Giving us a welcome break from the manic preparations to get the house on the market, we’ve had my mum and her partner Brian visiting us this weekend.
Well, I say “visiting”.
Unfortunately we don’t have the space to put them up, so they’ve been staying at a hotel in town and spoiling Elaine and I by taking us out for a meal every day.
As for our side of the bargain, (and I can’t help thinking we’ve got the best deal here) all I have to do is drive us to our various restaurant reservations and, along with Elaine, act as tour guide for the weekend.
Last time they visited, Mum was very taken with the picturesque North Devon coastal towns of Lynton and Lynmouth, and especially the rugged landscape and geologist’s dream that is the Valley of the Rocks, so we thought that while we were out that way this time, they’d also like to see Watersmeet, as it has the same “Little Switzerland” feel to it.
I know I posted some photos of both places at the start of the year, but I thought it worth the effort to document the seasonal changes that occur over the intervening spring and summer months.
So here’s a new selection of pictures, starting with a panoramic shot of the tea garden at the lodge in the bottom of Watersmeet gorge…
.. and just across the river, the entrance to a cave which was apparently once the home of a hermit.
From there, we took a stroll upstream on the East Lyn River, one of the rivers that meet here, giving the gorge it’s name.
..and although some parts are still rapidly flowing, foaming white water, the long dry spell we’ve had in this part of the world has exposed the very bones of the gorge, the granite river bed, in all it’s dramatic, time-worn glory.
Further on, evidence of one of the area’s long-vanished industries still stands testament to the skill of Victorian engineers. Two giant lime kilns, now overgrown, lend a brooding atmosphere to the dappled woods.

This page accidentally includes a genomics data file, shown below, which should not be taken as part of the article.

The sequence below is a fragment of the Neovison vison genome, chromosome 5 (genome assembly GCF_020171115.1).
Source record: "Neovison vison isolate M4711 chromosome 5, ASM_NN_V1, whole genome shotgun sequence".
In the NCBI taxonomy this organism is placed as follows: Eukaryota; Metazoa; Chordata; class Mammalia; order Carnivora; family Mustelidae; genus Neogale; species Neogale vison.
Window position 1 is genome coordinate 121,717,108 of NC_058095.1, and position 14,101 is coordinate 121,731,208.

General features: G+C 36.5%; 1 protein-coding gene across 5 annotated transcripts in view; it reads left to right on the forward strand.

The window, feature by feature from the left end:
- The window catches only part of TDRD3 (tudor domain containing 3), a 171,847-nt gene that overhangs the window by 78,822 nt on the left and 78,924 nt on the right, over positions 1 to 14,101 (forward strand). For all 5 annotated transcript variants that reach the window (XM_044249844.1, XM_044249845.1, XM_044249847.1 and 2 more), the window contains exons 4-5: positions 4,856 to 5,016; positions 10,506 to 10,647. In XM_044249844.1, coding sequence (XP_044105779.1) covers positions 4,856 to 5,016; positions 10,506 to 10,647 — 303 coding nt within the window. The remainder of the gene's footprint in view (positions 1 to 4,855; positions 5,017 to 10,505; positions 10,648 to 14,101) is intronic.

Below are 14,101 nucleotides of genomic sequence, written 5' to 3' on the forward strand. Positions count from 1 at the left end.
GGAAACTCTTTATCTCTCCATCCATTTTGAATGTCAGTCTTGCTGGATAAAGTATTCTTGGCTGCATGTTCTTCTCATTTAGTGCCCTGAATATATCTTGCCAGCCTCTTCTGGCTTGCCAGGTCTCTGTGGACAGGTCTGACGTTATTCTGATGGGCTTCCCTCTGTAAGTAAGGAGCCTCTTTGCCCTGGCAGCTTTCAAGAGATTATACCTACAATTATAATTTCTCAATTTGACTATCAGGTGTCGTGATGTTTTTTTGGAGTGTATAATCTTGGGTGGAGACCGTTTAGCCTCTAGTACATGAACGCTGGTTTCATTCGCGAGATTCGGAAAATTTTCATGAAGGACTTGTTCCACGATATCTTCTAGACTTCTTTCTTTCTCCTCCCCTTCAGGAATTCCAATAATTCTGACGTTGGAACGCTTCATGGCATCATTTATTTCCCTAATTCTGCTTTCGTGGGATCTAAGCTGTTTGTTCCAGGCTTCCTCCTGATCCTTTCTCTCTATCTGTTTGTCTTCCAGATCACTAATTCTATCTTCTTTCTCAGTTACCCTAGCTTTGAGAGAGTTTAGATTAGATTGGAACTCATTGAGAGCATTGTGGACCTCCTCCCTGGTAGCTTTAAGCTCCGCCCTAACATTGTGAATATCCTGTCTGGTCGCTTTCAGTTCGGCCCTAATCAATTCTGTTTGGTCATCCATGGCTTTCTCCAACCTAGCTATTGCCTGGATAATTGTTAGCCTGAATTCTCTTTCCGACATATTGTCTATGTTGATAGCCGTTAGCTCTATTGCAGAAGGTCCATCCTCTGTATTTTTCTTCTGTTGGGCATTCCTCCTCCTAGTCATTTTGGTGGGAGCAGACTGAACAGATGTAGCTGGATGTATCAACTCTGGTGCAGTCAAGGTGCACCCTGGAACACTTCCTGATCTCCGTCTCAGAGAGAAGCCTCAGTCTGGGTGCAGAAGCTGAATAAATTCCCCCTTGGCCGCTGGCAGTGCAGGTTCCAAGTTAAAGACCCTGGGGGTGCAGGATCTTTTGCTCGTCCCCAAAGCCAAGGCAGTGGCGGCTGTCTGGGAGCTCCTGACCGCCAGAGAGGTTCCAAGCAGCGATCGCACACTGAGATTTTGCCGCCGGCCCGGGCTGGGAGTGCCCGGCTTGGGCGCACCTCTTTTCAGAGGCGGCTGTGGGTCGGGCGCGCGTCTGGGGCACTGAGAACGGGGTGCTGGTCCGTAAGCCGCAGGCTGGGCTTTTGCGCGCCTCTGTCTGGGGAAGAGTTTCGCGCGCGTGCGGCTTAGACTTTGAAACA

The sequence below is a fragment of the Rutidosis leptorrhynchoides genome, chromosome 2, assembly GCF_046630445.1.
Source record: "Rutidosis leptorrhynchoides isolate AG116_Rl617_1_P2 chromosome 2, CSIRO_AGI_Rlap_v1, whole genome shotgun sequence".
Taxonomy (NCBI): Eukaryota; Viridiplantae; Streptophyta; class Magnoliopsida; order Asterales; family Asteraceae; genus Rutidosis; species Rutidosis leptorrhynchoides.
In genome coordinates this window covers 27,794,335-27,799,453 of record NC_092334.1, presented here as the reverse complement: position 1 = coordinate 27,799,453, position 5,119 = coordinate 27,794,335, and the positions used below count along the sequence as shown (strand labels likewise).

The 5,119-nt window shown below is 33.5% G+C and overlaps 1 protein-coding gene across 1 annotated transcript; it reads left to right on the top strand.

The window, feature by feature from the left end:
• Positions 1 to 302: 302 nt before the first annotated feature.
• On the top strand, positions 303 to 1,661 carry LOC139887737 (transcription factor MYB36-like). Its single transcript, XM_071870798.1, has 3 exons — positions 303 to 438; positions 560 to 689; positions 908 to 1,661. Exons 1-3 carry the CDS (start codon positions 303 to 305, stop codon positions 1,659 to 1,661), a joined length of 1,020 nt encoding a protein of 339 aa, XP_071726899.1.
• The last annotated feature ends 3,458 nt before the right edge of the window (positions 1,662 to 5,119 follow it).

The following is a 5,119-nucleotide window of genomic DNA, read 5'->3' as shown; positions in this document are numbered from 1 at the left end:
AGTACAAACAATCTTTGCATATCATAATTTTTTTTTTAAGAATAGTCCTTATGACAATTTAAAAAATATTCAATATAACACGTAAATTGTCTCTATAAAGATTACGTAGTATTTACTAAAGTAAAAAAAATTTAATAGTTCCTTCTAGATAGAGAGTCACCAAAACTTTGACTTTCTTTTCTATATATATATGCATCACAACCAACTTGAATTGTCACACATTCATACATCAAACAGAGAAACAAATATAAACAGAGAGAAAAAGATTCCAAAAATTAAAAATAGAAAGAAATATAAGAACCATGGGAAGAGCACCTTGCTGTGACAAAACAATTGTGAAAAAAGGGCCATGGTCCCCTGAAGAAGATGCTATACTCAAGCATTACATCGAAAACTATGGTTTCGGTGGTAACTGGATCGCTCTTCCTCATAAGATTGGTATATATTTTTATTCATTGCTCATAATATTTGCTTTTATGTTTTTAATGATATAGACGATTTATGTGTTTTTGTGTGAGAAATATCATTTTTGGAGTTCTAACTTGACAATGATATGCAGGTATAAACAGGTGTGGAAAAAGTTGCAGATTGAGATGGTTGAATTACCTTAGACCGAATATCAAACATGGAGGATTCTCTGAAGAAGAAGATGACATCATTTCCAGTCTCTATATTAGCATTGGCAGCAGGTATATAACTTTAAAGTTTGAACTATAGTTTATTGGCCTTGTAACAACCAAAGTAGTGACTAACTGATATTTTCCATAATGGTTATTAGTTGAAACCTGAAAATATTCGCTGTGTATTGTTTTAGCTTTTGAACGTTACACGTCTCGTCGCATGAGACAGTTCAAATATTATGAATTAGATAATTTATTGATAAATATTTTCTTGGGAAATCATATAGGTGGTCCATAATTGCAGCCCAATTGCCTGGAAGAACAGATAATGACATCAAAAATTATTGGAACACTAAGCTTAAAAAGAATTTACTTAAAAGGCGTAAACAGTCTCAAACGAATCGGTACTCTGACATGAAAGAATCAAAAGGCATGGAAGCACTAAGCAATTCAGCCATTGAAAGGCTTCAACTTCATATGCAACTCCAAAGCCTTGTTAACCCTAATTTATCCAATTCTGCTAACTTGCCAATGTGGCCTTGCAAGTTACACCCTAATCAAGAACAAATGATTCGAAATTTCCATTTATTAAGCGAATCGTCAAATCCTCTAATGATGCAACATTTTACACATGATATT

Retracing the path, we returned to the old hunting lodge, crossed the bridge over Hoak Oak Water and made our way downstream on the wider, combined river.
Looking back at the lodge from downstream.
Walking down the river from the lodge is an easy, reasonably level stroll and before long we came to an impressive slate-faced bridge that allows walkers to cross to the opposite bank making for an undemanding looped route back to the tearooms, just in case anyone requires an extra cream tea to fortify them for the climb back out of the gorge.
The view from the bridge, looking upstream.
Valley of the Rocks.
We took a slightly different path on this occasion, staying on the inland side of the rock formations instead of following the coast path.
This was fortunate because the famous Lynton goats were all over the place. Some were good enough to put on a display of horn butting and territorial disputes for us, although sadly I was too slow to get close enough to film them.
These two even managed a circus style balancing act for the assembled tourists.
(Ok, maybe not)
I’ll never get tired of the prehistoric majesty of these landscapes, and it’s always a pleasure to show visitors around because I constantly find new viewpoints and vistas to show off it’s imposing beauty.